– Leaving Sacre Coueur we found ourselves slightly lost on a winding, little, tree-lined street with beautiful apartments and charming little shops. If I moved to Paris, that’s where I would want to live, although I have no idea where it actually is.
– P insisted that I must eat pizza in Paris, not because it’s any better than the pizza we have here, but because they serve it with this chili-infused olive oil that he is absolutely addicted to. We settled on La Brasciola, which was packed, but as warm and friendly as could be. They served us olives at the bar while we drank a bottle of rose, and after devouring our pizza and antipasto, we ordered the best affogato of my life. It nearly made me cry it was so good.
– One sunny afternoon we went to berthillon for ice cream. As we sat eating it by the seine, a small older gentlemen wearing a suit and carrying a briefcase came and sat down on a bench beside us. I watched him pull a small box out of his jacket which contained an elegant little chocolate pastry. He ate slowly, savoring every bite, clearly enjoying himself and when he was done he packed the box up neatly, picked up his briefcase and was gone as quickly as he came. I loved that man. I still do. That’s the type of thing you would never, ever see in a city like New York or San Francisco. Businessmen taking a break from their day to enjoy a chocolate pastry by the river, what could possibly be better or more parisian than that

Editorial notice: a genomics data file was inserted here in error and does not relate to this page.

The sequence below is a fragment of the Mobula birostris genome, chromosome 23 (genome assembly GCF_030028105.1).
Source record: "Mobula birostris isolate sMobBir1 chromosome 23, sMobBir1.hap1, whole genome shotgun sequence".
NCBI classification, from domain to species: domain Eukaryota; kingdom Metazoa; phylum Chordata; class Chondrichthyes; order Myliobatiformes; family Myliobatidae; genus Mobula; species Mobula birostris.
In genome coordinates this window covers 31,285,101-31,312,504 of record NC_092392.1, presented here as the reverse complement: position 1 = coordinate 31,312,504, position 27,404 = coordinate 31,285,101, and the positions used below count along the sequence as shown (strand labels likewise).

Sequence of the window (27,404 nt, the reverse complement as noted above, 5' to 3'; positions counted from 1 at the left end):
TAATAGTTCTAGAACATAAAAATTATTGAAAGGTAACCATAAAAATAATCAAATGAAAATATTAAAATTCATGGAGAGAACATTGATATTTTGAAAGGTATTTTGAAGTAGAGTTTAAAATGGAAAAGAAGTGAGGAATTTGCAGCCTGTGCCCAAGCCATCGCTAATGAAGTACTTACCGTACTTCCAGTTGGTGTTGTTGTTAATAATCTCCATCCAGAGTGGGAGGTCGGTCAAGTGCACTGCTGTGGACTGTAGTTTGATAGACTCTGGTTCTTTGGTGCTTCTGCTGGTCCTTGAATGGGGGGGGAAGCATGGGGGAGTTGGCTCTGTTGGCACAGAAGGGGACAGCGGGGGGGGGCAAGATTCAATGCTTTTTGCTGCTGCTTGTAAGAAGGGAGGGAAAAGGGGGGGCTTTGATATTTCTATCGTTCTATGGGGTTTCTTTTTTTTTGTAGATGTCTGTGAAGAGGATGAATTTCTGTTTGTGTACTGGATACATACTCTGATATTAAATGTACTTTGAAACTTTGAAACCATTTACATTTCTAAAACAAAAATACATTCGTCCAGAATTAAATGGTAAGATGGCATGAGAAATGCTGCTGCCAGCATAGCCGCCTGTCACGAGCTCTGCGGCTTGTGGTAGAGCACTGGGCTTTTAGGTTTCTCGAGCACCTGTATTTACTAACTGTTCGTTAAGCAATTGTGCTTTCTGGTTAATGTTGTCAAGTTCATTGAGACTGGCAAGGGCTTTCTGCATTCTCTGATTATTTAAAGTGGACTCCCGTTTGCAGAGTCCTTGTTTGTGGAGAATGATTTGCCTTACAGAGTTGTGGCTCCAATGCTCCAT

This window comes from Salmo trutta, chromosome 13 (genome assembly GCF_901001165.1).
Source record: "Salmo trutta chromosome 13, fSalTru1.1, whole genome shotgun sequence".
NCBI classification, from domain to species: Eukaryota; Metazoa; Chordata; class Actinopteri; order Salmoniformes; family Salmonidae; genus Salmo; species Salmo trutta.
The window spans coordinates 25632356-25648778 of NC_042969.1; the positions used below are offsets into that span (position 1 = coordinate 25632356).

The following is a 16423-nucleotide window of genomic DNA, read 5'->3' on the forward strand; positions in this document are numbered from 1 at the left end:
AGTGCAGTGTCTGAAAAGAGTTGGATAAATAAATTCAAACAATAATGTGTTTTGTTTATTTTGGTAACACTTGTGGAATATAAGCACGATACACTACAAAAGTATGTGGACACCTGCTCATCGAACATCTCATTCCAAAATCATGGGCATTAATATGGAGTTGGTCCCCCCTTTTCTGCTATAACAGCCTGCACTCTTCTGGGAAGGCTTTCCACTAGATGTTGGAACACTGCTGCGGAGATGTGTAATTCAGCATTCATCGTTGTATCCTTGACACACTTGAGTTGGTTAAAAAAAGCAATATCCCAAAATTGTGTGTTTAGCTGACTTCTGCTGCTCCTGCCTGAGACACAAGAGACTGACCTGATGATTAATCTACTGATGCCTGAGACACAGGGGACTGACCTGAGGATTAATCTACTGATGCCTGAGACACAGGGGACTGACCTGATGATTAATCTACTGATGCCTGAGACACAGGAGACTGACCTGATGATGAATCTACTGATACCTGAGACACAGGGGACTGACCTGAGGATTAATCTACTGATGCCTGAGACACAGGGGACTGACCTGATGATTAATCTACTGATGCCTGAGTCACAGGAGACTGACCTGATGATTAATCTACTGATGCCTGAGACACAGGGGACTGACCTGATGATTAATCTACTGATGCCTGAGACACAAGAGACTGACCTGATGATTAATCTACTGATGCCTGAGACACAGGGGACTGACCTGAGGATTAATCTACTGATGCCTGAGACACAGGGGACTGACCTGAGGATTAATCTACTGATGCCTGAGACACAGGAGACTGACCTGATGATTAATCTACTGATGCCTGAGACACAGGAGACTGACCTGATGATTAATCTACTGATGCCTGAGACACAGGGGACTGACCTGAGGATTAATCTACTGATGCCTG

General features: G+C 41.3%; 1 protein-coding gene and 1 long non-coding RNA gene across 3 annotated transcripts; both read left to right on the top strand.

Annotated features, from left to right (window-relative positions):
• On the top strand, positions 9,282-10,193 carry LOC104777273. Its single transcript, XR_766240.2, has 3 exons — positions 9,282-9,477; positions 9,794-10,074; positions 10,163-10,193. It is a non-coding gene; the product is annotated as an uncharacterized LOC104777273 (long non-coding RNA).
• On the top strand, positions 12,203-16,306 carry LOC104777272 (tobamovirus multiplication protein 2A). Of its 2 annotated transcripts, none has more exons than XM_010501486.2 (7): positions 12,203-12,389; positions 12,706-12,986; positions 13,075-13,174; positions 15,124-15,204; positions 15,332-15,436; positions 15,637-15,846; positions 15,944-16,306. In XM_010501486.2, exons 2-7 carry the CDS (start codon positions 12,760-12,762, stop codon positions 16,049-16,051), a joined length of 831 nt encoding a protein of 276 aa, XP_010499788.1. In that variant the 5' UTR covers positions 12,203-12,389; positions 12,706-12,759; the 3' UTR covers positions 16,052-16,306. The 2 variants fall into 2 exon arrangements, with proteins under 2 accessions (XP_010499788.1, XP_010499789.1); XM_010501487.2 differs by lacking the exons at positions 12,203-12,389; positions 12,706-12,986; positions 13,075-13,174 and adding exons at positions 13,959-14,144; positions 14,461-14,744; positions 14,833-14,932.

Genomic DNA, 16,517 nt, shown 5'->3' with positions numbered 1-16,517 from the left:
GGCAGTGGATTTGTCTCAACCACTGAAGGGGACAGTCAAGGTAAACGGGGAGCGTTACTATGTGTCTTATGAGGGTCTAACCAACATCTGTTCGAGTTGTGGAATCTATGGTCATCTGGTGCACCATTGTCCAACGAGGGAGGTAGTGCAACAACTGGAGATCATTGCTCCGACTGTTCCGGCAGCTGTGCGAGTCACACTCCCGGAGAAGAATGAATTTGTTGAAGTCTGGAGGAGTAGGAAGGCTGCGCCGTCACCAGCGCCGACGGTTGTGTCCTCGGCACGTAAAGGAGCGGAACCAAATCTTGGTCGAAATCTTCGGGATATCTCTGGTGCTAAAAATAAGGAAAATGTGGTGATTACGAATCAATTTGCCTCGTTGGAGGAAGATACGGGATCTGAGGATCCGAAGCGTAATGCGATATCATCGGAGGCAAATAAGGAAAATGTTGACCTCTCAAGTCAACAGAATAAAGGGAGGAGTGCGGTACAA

Of course now that this is all occurring to me we are in the midst of opening our own store with little time and even less money and so it appears that a trip to Paris is not in our cards, at least not in the near future. I hope that means that when we do go back it will only be better for the waiting. I hope that next time, I’ll be ready.